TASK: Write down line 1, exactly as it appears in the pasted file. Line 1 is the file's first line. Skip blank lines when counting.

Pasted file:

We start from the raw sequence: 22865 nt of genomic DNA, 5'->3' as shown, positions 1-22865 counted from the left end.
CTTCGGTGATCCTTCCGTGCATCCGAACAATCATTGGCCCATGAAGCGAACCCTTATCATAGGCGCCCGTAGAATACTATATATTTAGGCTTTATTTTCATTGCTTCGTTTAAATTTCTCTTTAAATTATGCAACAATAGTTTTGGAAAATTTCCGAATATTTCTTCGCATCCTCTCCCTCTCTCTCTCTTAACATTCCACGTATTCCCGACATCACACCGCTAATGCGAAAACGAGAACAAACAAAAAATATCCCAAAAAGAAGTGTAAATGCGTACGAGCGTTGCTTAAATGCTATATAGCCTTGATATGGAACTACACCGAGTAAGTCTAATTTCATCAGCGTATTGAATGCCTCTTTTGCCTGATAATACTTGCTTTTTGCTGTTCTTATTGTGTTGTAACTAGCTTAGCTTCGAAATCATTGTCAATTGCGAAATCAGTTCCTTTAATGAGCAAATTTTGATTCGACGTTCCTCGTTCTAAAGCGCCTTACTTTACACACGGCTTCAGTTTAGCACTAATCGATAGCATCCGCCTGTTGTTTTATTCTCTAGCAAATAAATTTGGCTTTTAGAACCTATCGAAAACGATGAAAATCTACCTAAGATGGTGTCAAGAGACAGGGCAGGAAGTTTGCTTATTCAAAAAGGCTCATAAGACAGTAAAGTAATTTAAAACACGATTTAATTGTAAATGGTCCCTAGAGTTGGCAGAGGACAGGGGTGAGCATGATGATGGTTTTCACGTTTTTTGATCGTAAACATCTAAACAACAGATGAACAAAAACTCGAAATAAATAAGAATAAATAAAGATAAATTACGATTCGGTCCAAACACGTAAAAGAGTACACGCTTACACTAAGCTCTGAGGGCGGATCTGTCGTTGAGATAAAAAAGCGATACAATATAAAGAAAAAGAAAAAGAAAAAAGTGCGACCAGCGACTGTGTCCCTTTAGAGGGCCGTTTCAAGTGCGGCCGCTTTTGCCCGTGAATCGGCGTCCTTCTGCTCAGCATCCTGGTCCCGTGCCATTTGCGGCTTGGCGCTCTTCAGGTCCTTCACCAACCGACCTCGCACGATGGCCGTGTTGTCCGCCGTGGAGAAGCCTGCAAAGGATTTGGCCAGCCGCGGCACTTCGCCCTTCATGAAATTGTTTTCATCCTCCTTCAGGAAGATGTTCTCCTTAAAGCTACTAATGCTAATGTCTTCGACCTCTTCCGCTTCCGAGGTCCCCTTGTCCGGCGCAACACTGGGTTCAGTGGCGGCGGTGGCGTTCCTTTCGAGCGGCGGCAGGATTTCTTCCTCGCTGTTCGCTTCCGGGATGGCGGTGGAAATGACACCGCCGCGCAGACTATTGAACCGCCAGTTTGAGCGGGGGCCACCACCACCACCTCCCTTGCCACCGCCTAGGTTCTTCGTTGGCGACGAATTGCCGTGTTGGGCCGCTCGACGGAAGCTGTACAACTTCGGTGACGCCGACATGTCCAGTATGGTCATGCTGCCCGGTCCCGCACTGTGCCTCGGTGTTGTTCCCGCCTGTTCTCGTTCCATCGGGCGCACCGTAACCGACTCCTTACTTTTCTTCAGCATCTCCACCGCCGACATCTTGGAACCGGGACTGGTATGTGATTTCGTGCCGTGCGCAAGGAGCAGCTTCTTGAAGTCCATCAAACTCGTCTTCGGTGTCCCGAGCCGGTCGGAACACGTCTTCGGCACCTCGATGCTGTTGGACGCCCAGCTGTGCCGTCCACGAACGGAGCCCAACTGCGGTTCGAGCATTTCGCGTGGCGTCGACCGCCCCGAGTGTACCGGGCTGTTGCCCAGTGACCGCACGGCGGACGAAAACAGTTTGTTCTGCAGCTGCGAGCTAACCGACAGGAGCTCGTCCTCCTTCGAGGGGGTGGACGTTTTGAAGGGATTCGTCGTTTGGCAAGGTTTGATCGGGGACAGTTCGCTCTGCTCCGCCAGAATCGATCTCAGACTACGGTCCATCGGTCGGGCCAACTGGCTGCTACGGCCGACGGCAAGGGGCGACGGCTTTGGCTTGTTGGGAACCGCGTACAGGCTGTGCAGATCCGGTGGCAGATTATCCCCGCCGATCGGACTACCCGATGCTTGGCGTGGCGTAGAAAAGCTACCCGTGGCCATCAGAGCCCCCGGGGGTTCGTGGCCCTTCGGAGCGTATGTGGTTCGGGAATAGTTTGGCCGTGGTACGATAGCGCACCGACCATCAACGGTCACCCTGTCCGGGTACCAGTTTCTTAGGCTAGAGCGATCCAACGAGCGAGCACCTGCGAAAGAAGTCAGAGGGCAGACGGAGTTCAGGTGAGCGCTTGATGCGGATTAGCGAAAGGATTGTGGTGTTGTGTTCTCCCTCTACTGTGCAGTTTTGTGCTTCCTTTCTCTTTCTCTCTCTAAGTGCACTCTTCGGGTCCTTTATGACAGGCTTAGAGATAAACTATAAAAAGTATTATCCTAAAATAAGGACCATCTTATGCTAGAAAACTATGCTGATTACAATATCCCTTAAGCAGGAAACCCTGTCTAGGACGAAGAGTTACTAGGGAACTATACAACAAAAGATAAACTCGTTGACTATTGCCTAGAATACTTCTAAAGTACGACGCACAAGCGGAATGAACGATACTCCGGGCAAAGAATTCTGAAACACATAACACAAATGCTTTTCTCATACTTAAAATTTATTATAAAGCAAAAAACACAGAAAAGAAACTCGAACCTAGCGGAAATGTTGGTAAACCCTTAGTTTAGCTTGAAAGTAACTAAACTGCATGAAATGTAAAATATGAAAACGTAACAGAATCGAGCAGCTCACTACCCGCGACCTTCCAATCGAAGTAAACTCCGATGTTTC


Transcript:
We start from the raw sequence: 22865 nt of genomic DNA, 5'->3' as shown, positions 1-22865 counted from the left end.